Quitting a job and transitioning to a new one is a serious career move. Keep the bridge to your job open and operational with these quitting time tips.
Compared to any other transitional stage in your career, quitting time is the one filled with the most landmines. Unlike when you start working at a company, a time when you're fresh and full of energy and new ideas, quitting time often comes when you're burned out and ready to snap. Check out the following tips to make sure you leave your current job gracefully and impress your new employer in the process.
Quit Before You Explode
The best way to leave a job is on a good note. If you're unhappy with your job right now it's time to either start building an exit strategy or start working to improve things where you are. Don't simmer until you're acting out at work, doing your job half-assed and otherwise passive-aggressively trying to stick it to your boss. It will ruin whatever relationship you had with your boss and coworkers. Quit before people want you to get the hell out. Photo by mansee.
It Isn't All About You
The first rule of quitting is that it isn't all about you. You might hate your boss. You might even hate a few of your coworkers. Dislike for said boss, coworkers, or even the company at large is no reason to be a jerk for the duration of your notice, to sabotage your coworkers projects, or to otherwise be a thorn in your employer's side. Now isn't the time to throw a fit and pull an Office Space on the fax machine.
Give Ample Notice
When you leave a company you're creating a vacuum, however big or small, and your boss and coworkers are going to have to work around that. Don't make life harder on everyone else in the office. They're just as stressed and overworked as you are. Give your boss ample notice that you're leaving. Two weeks is pretty standard and a bare minimum. If you work in a specialised industry where it'll be hard to find a replacement giving a month or longer might be appropriate. Photo by djayo.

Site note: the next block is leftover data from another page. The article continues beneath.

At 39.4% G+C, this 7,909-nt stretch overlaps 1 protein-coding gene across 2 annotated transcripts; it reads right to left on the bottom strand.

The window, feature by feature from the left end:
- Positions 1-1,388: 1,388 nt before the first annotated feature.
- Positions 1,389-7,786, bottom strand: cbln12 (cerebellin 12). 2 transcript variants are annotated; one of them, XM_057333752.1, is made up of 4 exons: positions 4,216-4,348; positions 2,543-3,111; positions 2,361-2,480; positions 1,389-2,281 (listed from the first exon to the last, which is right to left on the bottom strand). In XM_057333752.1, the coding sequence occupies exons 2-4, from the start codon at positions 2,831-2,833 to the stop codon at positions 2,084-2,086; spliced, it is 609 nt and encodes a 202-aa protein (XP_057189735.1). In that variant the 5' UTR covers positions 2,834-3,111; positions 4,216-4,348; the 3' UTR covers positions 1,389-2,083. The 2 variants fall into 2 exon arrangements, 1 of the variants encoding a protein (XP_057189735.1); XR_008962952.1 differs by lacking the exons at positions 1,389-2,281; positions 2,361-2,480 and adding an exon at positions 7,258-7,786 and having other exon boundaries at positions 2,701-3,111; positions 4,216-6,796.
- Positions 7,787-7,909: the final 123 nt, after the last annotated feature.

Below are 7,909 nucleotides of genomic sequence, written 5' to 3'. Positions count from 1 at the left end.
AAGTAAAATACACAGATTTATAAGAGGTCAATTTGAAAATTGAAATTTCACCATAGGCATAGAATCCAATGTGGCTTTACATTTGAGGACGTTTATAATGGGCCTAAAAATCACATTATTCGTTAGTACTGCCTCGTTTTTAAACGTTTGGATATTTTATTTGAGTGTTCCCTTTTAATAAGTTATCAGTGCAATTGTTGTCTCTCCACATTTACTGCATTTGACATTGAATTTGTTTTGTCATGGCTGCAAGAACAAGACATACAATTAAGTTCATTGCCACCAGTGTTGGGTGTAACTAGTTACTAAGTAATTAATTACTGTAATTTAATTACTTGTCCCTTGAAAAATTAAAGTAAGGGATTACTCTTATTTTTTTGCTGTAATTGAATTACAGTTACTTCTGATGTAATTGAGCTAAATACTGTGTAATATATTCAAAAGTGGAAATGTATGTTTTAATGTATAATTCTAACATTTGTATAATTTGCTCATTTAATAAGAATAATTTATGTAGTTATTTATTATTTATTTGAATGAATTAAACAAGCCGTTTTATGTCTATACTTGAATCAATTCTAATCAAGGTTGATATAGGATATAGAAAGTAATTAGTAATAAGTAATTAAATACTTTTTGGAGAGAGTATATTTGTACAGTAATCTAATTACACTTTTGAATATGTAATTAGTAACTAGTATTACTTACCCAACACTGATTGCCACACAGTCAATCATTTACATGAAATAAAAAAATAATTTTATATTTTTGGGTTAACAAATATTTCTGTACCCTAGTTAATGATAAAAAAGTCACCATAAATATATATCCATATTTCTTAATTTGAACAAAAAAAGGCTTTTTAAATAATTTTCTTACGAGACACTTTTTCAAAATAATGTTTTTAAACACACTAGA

Not only does giving your current employer ample notice help smooth your exit it also makes you look good in the eyes of your future employer. When you accept your new job you can be clear that your start date is dependent on giving your old employer adequate notice; your new employer wants to see that you can leave your old job gracefully.
Be Clear and Honest on Your Motivation for Leaving
Being honest doesn't mean responding to your boss's inquiry "Smith, why are you leaving us?" with "because you're an arse face" but it does mean being polite and forthright. It means not playing any sneaky games with your employer even if your time with them is coming to an end. Keep things polite and simple. "I've received an offer with another company sir; I feel there is more room for me to grow there and a more flexible schedule to spend time with my family" is a direct and honest response. Never outline your reason for leaving in the context of what your boss or company isn't and instead outline it in terms of what it is that you need: a place to grow, more flexible hours, a chance to take a stab at your dream of doing something different.
Write a Professional Resignation Letter
A good resignation letter is as important as a good résumé. Put as much effort into leaving your company as you did trying to get in. Resignation letters should always be positive. It doesn't matter if your boss is a hooker-slaying embezzler that is out to ruin your life. Keep things polite and leave on a positive note.